* Euro gains on short-covering, stop-loss buying
* Spain formally asks for European funds to recapitalize
* U.S. factory activity shows contraction
* Euro vulnerable to flare-up in "fiscal cliff" worries
By Julie Haviv
NEW YORK, Dec 3 The euro gained for a fourth
straight session against the dollar on Monday to hit a six-week
high as news from Spain and Greece lowered concerns about the
debt-burdened countries while data out of China allayed worries
about global economic growth.
The single currency shared by 17 countries gained against
the greenback on signs Germany may be open to a Greek debt
write-down, but it hit a new high after Spain formally asked for
European funds to recapitalize its banking sector.
Demand for euros was also buoyed by business surveys showing
the euro zone's manufacturing sector shrank a little less
rapidly in November and data showing Chinese manufacturing
output grew last month for the first time in more than a
The expansion in Chinese factory activity should provide a
boost for world growth, particularly since recovery in the
debt-strapped euro zone still appears a long way off.
The array of positive news far outweighed a report showing a
surprise contraction in U.S. factory activity.
"There was much more positive news today than negative and
that is why the euro has strengthened," said Charles St-Arnaud,
foreign exchange strategist at Nomura Securities in New York.
The euro was helped by Spanish and Italian bond yields
falling as investors became more confident about buying euro
zone debt, and Greek bonds rallied after the announcement of
details of a debt buy-back.
"The spreads on Spain's debt versus Germany's have
compressed substantially, which has also helped the euro, but it
also takes pressure off of Spain to ask for a full government
bailout," he said.
If Spain requests a government bailout the euro should rally
even further as it sets the stage for the European Central Bank
to buys its bonds.
German Chancellor Angela Merkel said on Sunday Greece's
creditors may look at writing down more of its debt, a move that
would make the country's debt burden more easily sustainable.
Greece said it would spend 10 billion euros ($13 billion) to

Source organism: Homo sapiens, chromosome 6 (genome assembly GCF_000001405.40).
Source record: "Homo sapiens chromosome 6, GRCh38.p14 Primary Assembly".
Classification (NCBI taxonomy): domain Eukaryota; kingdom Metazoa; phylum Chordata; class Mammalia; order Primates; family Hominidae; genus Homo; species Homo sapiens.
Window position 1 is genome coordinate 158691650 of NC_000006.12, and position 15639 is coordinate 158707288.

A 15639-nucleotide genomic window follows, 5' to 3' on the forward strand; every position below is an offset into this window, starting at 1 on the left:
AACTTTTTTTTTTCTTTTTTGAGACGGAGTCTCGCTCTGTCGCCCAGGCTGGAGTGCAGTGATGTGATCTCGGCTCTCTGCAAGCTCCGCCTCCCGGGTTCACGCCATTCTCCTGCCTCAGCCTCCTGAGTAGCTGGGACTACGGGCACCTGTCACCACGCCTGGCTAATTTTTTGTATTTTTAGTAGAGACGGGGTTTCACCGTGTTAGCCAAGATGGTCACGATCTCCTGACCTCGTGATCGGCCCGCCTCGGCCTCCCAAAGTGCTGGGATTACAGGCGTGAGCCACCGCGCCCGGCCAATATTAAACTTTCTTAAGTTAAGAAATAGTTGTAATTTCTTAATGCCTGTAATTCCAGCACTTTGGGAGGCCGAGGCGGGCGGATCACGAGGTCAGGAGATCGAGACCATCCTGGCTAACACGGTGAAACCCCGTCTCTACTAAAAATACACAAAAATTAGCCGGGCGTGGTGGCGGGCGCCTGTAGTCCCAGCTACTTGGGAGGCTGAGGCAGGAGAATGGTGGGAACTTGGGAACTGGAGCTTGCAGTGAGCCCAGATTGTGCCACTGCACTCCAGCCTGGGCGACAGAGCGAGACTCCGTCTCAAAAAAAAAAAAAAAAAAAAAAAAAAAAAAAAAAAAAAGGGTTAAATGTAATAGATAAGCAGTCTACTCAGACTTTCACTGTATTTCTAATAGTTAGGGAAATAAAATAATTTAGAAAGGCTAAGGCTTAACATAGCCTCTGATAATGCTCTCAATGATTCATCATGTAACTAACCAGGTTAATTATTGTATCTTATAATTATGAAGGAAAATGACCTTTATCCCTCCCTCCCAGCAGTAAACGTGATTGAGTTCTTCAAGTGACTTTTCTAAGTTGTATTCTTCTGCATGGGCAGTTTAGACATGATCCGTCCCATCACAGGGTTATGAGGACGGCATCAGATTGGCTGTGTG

buy back bonds at a price range that topped market expectations,
boosting hopes it can cut its ballooning debt and unlock
A successful buy-back is central to the efforts of Greece's
foreign lenders to put the near-bankrupt country's debt back on
a sustainable footing and would clear the way for the funding
Athens needs to avoid running out of cash.
"The successful completion of the repurchase will unlock
bailout cash from the IMF and help secure the flow of rescue
funds from the so-called 'troika' in 2013," said Ilya Spivak,
currency strategist at DailyFX in New York.
Greece's "troika" of lenders includes the International
Monetary Fund, European Union and the European Central Bank.
"Confidence may be threatened as the closely watched U.S.
ISM print comes across the wires," Spivak said.
The euro climbed to $1.3076, its highest since Oct.
22, before paring gains to last trade up 0.6 percent on the day
Traders said stop-loss orders were triggered on the break of
$1.3030, and market players who had previously bet against the
euro were squaring their short positions as it moved higher.
There was talk of an options barrier at $1.3050 with some
traders expecting sellers around that level.
FISCAL CLIFF RISKS
Despite the euro recovering from falls after ratings agency
Moody's downgraded the euro zone rescue funds late on Friday
, the single currency looked vulnerable to
continuing concerns about how the euro zone will deal with its
debt crisis and worries about the U.S. "fiscal cliff".
If Congress and Washington cannot reach a deficit reduction
deal by the end of the year, massive U.S. government spending
cuts and tax rises will be unleashed in early 2013. Many
economists believe this "fiscal cliff" has the potential to tip
the U.S. economy back into a recession.
Signs policymakers are struggling to reach an agreement to
avert that scenario could boost demand for the highly liquid
dollar, which is considered a safe-haven currency.
"Resolution of the U.S. fiscal cliff still seems some way
off, and it is increasingly likely that a comprehensive
agreement will be delayed into the new year, meaning the economy
may go over the cliff in January only to be hauled back up again
soon after," said Simon Hayes, analyst at Barclays Capital.
The yen has been under pressure on expectations that a
likely change in Japan's government later this month would lead
to aggressive monetary easing.
The dollar last traded down 0.2 percent against the
yen at 82.24, retreating from last month's peak of 82.82 yen,
according to Reuters data.